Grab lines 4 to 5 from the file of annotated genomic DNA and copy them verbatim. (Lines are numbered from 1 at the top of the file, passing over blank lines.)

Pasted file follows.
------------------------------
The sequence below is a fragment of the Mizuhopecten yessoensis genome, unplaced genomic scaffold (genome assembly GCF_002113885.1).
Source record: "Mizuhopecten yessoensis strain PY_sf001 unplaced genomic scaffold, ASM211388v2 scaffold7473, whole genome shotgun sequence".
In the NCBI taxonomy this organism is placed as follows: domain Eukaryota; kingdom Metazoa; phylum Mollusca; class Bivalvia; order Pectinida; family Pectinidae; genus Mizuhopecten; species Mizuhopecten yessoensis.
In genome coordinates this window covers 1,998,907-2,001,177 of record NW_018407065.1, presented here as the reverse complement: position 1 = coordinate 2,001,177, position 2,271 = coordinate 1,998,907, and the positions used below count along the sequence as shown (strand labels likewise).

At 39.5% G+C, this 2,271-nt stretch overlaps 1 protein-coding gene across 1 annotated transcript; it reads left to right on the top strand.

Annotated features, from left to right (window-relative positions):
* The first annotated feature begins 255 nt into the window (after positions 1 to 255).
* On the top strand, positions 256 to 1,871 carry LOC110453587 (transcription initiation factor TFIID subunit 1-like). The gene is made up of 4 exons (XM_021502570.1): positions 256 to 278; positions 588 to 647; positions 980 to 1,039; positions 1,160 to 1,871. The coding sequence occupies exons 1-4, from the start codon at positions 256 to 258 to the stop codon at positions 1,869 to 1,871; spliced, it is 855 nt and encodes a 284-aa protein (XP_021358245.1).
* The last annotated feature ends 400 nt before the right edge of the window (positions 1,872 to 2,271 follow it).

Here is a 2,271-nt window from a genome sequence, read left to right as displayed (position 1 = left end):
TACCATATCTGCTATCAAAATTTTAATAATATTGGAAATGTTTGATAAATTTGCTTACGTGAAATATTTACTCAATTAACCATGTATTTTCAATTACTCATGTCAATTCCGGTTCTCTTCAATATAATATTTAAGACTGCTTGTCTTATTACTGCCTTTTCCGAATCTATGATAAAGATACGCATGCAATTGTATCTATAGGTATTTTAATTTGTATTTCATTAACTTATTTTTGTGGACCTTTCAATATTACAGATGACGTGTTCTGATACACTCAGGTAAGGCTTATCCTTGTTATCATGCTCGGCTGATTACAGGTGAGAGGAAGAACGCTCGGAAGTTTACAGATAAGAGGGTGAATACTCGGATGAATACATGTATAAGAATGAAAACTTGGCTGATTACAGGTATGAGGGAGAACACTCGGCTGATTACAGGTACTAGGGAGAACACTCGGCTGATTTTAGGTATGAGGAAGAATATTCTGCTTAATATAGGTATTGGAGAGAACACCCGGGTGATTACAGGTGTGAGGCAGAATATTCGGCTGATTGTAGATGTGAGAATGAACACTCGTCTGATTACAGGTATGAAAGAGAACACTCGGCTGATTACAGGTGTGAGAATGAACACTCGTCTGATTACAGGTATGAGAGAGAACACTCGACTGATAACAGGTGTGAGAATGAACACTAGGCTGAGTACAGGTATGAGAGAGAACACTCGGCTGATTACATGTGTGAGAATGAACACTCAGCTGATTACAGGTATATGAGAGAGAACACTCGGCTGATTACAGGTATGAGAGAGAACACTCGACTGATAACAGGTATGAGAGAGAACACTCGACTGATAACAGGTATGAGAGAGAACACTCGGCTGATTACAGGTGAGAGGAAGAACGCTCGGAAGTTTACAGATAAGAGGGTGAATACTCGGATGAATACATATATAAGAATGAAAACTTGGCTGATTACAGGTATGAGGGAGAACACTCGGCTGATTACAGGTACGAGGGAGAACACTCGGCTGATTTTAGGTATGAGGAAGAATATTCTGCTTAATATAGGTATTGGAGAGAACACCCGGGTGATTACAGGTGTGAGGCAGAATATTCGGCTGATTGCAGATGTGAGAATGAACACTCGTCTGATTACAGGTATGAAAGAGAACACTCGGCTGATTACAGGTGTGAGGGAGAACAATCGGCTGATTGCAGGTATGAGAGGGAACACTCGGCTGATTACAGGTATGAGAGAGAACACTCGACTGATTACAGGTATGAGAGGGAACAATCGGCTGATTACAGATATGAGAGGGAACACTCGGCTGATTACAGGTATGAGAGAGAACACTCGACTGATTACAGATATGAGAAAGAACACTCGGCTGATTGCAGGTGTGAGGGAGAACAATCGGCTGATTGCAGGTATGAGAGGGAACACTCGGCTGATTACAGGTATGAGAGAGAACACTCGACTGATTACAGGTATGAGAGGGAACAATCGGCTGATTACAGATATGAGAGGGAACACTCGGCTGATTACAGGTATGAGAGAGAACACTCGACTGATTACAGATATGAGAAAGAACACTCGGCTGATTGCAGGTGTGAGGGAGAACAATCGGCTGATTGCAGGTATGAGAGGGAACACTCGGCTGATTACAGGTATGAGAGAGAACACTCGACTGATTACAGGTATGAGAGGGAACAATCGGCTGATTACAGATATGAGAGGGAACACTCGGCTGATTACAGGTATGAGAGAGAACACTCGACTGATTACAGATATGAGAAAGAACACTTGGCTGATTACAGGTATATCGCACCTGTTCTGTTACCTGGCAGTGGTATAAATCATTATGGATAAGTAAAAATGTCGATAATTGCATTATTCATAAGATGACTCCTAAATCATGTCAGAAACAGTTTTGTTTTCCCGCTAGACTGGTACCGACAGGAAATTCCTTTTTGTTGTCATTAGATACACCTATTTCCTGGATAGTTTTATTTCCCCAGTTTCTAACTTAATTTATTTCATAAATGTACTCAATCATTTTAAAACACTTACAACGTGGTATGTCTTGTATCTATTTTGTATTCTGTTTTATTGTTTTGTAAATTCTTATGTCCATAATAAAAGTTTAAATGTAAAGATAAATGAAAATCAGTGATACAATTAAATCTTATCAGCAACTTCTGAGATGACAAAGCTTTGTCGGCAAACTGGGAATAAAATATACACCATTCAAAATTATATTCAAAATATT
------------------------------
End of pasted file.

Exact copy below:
In genome coordinates this window covers 1,998,907-2,001,177 of record NW_018407065.1, presented here as the reverse complement: position 1 = coordinate 2,001,177, position 2,271 = coordinate 1,998,907, and the positions used below count along the sequence as shown (strand labels likewise).

At 39.5% G+C, this 2,271-nt stretch overlaps 1 protein-coding gene across 1 annotated transcript; it reads left to right on the top strand.